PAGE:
We recently saw you on Cheddar (great segment) with your Co-founder Ben Newton, COO at Vivvi. How did you meet your Co-founder and what’s your advice for finding the right Co-founder?

Thanks! Ben and I met through a mutual friend who is also an entrepreneur and had heard us both talking about our vision for the next big thing. Ben has quickly become one of my closest friends and my most trusted colleague, and brings with him pretty unparalleled experience — he was a teacher in post-Katrina New Orleans for TFA, he was on the Founding team of the most successful school launch in the history of western civilization (Avenues: the World School), and has helped open or turn around over 3 dozen early childhood programs in NYC. And he has a Master’s from Oxford and a heck of a smile. 

I say all that not only because I’m so proud to work with him, but also because it’s a pretty great template, I think for finding a co-founder. He’s someone with complementary skills and experiences that are not only critical to our company but unimpeachable in breadth and quality, is one of the hardest workers I’ve ever met and someone I really like. We spend more time together than we do with our families — and in order to have a successful co-founder relationship, you need to not only respect each other but actually like each other. 

Our TVP Founders tell us there are so many lessons in entrepreneurship. What’s the biggest lesson from your Vivvi journey?

Starting a company is one of the hardest, craziest things a person can do. There’s a lot of temptation to try to control everything, even though that’s impossible. One of the biggest learnings I’ve had is to really only focus on what you can control — anything else is a waste of time. That also means that you need to trust the people you bring in to do their jobs and allow them to blossom. I think that’s important for everyone’s mental health, not just the CEO.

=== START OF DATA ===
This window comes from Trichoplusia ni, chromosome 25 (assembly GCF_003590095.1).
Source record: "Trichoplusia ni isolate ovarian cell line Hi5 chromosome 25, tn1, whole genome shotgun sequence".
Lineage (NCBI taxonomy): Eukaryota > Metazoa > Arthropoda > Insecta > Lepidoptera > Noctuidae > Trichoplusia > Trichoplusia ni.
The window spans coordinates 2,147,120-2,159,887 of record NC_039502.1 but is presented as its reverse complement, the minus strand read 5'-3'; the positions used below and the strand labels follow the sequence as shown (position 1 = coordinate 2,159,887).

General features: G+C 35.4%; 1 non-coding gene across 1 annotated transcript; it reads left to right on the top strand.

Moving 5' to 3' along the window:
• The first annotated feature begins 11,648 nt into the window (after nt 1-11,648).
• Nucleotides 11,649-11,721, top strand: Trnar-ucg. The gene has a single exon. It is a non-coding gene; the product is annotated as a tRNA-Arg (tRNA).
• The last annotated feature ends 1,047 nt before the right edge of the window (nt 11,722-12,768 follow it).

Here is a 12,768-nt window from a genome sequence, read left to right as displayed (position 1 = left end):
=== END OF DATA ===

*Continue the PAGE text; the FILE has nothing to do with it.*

What’s your advice on what an entrepreneur should look for in an investor?

Fundraising is a profoundly inorganic process and one I’ve been fortunate to experience from both sides of the table. When you take on investors, you’re taking on legal and moral duties and quite literally married for the duration of your company. Choose wisely — find people who you respect, you trust and with whom you have a relationship. The first time you talk to them probably shouldn’t be when you’re asking for money. Take the time because it’s an important step.

I was lucky: I knew Zander for nearly a decade through our previous work by the time I pitched him, and I think that laid a lot of the baseline “must-haves” of mutual respect personally and professionally.  And in fact, most of our investors are people that we’ve known for years and worked with in the past who not only believed in Vivvi but who brought a wide range of experiences across HR, education and real estate to the table. What impressed me most about TVP, though, was that they mirrored a lot of my philosophies of investing — high conviction, fast movement, and deep engagement. 

How do you deal with failure or setbacks as you build a startup?

Setbacks and failures happen — you can only control how you react to them and how you learn from them. It’s ok to make mistakes; it’s not ok to make the same mistake twice. And you’d better own up to it early and often if you want to have a shred of credibility with your team or your investors.

How do you balance being a CEO with everything else in your life? (We heard that you’re a new Dad. Congrats!)

Thanks! Grace is the sweetest little girl and the light of my life. I’m lucky that I get to take her to work every day. But honestly, I don’t really have any hobbies, and I think that being a dad has made me a better CEO and vice versa. I try to get home every night to put her to bed and have dinner with my wife by like 7/730, but that just means that I have to relentlessly prioritize what I spend my time on when I’m in the office or in the center. That means when I’m in, I’m on, and I think it helps the team, too, because there aren’t a ton of wasted motions here. I tend to spend a lot of my Saturday working, but I’ve made a conscious decision to not really do anything on Sundays to maintain my sanity. 

“Grace is the sweetest little girl and the light of my life.” ~ Charles Bonello

Words to live by…

Life’s too short to spend time on things that don’t matter.